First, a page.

Rising tide

The Prx Pictet rewards photographers whose work deals with sustainability – and photgraphy is the ideal medium to highlight the devastating impact that over-farming and rapid industrilisation can have on people’s lives. Liz Farrelly reports

The Prx Pictet rewards photographers whose work deals with sustainability – and photgraphy is the ideal medium to highlight the devastating impact that over-farming and rapid industrilisation can have on people’s lives.  Liz Farrelly reports

We are bombarded by images of dystopia, disaster and despair. Fictionalised visions of apocalypse inhabit our imaginations, from Hollywood blockbusters such as Steven Spielberg’s War of the Worlds to the latest adaptation of Cormac McCarthy’s bestseller The Road. His book has been hailed as a masterpiece, and the film is eagerly awaited. Set in a post-apocalyptic winter, a father and son walk through a burned and deforested American landscape. As grey snow falls, gangs of survivors search out whatever food they can find, by whatever means. Shocking as this image is, we take comfort in the fact that it is fiction.

Cut to last month, and the publication of maverick scientist James Lovelock’s new book, The Vanishing Face of Gaia: A Final Warning, which sets out a future where, yes, the world survives, but the human population is decimated. Over a century the planet has heated up, and destruction of fertile farmland hasn’t left enough to eat.

Lovelock has been predicting climate change since the 1980s, and is proven right. So, why are we able to ignore such warnings? Put it down to an inability to visualise such a catastrophe in real life, and the fact that the wealthy West simply isn’t on the frontline – yet. But, in some regions of the globe, environmental disasters of great magnitude are in full swing. And, through the power of photography, we’re asked to take a look.

Enter an unlikely ally to the cause of furthering the message of climate change. Pictet & Cie is a private Swiss bank, which in 2008 established an international photography award, the Prix Pictet, to focus on sustainability. The award has impeccable credentials and an interesting judging format. Each year it considers nominations on a theme – last year’s was Water, this year’s is Earth – from an international network of more than 60 photographers, curators, journalists and educators. Each is asked to nominate ten photographers. The work is then judged by a panel chaired by Francis Hodgson, Sotheby’s photography expert.

‘We want to showcase pictures on sustainability,’ says Hodgson. ‘The problems involved are global and urgent – appropriate to the astonishing message-making and message-carrying ability of photography. It is immediate and trans-cultural.’

Last year’s winner, Benoit Aquin, presented a series of images he describes as ‘surreal… and environmental’. Dust Bowl focused on China’s new deserts, the result of fast-track industrialisation that has seen large-scale migration to cities and over-farming by agribusiness.

When asked how the Prix Pictet might increase understanding of such complex issues, Aquin says, ‘At the awards ceremony there were lots of people from the financial world, which was great because you have to reach the decision-makers.’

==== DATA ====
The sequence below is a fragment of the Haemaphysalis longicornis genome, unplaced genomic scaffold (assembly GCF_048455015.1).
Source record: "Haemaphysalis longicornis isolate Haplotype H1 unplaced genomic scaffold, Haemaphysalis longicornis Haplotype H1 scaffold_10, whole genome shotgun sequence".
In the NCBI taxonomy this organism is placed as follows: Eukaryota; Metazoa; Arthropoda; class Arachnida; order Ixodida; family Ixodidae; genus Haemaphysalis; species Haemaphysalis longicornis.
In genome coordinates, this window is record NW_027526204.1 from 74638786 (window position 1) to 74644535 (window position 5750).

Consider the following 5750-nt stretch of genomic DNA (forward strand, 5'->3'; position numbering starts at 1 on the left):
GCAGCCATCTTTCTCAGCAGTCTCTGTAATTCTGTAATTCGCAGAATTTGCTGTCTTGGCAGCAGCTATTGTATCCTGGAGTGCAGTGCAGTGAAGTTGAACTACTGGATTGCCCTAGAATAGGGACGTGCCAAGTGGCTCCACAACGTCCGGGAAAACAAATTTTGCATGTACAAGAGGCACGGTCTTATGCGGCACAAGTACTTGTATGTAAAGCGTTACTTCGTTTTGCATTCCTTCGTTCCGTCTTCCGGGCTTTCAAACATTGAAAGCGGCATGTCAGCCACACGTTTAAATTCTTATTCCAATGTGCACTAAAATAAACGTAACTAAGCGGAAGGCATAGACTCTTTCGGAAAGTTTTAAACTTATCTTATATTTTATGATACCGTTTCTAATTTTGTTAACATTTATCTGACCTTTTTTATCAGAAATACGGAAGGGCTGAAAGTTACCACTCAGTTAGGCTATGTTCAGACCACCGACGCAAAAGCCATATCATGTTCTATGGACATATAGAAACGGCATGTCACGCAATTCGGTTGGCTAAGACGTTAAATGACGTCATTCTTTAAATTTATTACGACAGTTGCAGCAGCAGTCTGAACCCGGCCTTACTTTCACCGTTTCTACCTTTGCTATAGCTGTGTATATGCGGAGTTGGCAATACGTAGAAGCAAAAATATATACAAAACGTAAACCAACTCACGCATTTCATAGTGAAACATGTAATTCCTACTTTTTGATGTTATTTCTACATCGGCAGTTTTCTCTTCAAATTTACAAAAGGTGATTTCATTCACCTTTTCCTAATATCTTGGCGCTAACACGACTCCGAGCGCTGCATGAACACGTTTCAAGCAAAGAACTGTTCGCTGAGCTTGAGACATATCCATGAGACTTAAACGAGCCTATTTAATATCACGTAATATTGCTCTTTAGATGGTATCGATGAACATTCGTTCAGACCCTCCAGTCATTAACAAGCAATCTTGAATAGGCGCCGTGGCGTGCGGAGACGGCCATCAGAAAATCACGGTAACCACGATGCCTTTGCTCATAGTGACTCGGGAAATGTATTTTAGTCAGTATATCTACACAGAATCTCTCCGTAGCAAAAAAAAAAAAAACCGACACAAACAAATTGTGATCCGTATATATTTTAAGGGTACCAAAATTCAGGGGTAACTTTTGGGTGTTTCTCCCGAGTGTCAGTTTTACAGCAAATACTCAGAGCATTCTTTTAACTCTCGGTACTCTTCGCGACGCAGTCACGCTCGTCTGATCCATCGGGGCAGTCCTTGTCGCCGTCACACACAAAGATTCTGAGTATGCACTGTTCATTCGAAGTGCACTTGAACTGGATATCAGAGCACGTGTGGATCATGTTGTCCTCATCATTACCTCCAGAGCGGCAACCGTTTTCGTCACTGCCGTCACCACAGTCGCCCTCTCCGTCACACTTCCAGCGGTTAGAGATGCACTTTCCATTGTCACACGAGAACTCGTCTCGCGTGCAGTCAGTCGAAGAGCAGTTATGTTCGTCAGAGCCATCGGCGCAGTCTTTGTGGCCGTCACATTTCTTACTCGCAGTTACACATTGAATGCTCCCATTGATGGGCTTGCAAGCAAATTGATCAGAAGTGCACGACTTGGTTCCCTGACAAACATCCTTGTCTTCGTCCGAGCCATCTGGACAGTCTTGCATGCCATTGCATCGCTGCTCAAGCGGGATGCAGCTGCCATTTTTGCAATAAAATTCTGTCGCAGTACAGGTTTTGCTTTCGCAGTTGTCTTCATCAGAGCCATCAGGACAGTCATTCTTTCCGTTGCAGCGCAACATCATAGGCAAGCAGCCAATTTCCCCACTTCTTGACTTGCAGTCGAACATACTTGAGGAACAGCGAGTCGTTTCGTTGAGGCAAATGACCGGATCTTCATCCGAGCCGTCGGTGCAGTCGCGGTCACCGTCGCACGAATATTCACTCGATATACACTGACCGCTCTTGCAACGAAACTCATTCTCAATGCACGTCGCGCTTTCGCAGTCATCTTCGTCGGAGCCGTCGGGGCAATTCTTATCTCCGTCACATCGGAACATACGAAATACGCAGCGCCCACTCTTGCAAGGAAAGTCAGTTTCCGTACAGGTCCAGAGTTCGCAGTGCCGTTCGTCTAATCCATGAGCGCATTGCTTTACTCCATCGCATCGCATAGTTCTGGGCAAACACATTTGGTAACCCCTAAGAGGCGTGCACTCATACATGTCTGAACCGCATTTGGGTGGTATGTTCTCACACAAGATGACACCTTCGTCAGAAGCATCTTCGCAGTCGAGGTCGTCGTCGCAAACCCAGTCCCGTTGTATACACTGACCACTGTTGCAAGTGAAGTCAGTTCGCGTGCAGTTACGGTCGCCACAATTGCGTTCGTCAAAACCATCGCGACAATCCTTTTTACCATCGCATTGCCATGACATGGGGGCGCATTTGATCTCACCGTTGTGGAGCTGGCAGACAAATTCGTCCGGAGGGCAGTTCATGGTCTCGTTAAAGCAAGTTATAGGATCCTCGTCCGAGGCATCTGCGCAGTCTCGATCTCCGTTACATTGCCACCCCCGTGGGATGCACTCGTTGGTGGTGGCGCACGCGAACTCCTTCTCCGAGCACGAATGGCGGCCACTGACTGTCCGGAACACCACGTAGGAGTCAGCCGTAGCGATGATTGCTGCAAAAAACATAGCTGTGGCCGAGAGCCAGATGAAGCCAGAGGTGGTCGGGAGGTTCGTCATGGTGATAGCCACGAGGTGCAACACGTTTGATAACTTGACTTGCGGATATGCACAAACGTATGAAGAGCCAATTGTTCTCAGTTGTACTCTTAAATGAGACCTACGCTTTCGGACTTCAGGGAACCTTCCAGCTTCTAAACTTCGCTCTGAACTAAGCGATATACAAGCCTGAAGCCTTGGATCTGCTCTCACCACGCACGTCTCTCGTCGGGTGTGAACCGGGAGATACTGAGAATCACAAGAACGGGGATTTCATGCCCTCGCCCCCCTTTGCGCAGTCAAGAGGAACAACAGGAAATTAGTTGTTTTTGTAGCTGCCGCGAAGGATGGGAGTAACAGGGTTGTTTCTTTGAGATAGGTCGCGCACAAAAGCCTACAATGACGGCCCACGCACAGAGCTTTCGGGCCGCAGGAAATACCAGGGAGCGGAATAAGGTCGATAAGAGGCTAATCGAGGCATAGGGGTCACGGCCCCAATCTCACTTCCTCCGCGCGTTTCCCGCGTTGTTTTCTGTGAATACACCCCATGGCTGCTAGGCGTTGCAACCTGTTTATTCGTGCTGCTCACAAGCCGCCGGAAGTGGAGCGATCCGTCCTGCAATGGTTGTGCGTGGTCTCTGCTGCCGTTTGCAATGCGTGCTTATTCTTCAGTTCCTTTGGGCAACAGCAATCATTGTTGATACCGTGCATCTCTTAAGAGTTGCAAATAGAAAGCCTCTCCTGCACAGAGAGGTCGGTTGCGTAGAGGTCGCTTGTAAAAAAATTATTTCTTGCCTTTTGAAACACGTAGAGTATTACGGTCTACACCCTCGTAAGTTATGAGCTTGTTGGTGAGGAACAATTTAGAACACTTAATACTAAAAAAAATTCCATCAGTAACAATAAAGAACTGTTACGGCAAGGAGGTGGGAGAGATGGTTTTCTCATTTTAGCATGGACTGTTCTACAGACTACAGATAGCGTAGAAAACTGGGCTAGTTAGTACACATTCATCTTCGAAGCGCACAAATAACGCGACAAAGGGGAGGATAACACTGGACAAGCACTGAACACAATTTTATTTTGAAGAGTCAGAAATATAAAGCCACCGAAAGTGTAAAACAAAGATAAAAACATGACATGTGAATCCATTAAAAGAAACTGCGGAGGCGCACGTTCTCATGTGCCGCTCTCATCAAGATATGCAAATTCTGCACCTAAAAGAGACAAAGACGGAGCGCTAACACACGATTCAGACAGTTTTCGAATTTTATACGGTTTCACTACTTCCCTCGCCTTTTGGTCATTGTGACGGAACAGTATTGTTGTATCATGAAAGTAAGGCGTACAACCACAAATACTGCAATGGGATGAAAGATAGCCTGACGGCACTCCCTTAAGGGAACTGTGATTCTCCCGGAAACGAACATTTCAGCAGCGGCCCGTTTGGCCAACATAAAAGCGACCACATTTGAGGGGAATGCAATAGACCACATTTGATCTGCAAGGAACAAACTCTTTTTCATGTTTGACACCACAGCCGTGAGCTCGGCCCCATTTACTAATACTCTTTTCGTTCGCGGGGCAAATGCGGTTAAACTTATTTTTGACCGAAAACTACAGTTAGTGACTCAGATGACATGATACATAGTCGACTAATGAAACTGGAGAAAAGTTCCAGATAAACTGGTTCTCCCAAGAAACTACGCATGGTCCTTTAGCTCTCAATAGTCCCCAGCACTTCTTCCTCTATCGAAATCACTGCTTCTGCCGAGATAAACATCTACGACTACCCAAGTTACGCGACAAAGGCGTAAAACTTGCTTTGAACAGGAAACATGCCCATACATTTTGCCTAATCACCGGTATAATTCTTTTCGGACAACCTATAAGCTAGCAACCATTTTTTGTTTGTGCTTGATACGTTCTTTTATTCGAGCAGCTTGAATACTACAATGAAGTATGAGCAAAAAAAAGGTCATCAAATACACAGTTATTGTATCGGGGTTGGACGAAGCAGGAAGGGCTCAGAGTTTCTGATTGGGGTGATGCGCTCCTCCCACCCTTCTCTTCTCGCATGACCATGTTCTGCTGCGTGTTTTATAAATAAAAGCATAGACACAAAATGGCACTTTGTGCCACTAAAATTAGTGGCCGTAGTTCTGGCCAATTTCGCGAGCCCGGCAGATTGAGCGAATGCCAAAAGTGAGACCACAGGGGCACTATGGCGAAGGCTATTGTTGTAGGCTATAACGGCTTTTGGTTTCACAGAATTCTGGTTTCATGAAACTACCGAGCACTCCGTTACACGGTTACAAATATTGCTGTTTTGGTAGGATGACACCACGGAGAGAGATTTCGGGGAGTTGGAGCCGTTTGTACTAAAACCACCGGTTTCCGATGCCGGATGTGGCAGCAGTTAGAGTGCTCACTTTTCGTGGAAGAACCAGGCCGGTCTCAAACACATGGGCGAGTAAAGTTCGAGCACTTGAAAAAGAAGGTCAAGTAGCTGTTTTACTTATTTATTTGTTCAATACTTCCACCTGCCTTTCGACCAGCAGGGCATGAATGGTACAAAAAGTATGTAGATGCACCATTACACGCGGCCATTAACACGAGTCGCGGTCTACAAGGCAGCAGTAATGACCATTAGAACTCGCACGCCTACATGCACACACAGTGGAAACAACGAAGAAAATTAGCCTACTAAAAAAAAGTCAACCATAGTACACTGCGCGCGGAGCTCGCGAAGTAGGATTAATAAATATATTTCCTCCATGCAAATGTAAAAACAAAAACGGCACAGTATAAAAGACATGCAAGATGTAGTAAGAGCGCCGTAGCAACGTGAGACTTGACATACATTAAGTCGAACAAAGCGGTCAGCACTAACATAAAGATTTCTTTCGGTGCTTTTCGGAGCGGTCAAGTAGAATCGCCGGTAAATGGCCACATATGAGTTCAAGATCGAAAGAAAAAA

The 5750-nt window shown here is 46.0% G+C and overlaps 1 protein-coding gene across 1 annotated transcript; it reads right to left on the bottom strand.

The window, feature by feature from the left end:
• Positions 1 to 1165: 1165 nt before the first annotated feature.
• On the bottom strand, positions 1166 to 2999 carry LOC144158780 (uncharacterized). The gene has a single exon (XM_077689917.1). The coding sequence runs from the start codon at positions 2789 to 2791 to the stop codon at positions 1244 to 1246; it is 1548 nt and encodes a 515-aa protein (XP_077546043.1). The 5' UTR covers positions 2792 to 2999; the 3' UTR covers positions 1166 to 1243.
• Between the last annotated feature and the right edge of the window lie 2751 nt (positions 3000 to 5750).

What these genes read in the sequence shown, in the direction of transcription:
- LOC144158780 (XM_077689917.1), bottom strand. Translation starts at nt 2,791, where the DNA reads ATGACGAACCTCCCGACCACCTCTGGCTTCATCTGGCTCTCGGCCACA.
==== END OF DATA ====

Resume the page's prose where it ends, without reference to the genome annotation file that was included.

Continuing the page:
But the Prix Pictet is more than just a good party. Like the renowned World Press Photo Award, it takes its message to the wider public. As an international touring show, it delivers a selected body of work, and attendant messages, to a vast audience. The shortlist is launched in Paris, then travels, touching down in Dubai, Hong Kong and venues across Europe. And while judging gets under way for this year’s award, a second exhibition featuring a 2008 shortlisted winner, Munem Wasif,is being staged in London.

Wasif was awarded a commission and brief to work with the charity Water Aid. Born in Dhaka in 1983, he focused his camera on the plight of the Satkhira region of Bangladesh. Unregulated shrimp farming, on land bought from communities decimated by a previous cyclone, has caused a creeping salination of the waterways. Rising sea levels add to the danger of working in such an environment. While women walk miles each day to find fresh water, their families suffer from the effects of dehydration and water-born contaminants. Wasif’s sharply contrasted black-and-white images result from a long process of listening to the stories of local people, and they’re personal, gritty and poetic.

So, how might such images help a campaign? Water Aid photo officer Jessica Crombie says, ‘We need evocative pictures to tell the story instantly. Wasif’s work is incredibly emotive and powerful. There’s no way to look at these images from a distance, to stand back and coolly observe the people and the situation. You are hauled into their suffering, their struggle… More than 36 million people in Bangladesh live without access to safe water.’

From the point of view of photography as a discipline, where does this sort of image-making sit in the canon? Is it documentary, landscape, political or personal? Or does it represent a new genre of photography? Aquin says, ‘No… I think it is the time we live in. Artists are expressing what they are aware of.’

Jan Dalley, Financial Times arts editor and one of this year’s judges, says, ‘The Prix Pictet shows one thing very clearly. In serious photography, there is no separation between photographers dealing with “issues” and those primarily interested in aesthetics – the two elements are completely interlinked.’

Meanwhile, Hodgson, who describes photography as ‘beauty and trouble’, says, ‘That the collective levels of intelligence, skill and desire to be heard were so very high was a surprise. And it made the whole effort of setting the prize in motion completely worthwhile.

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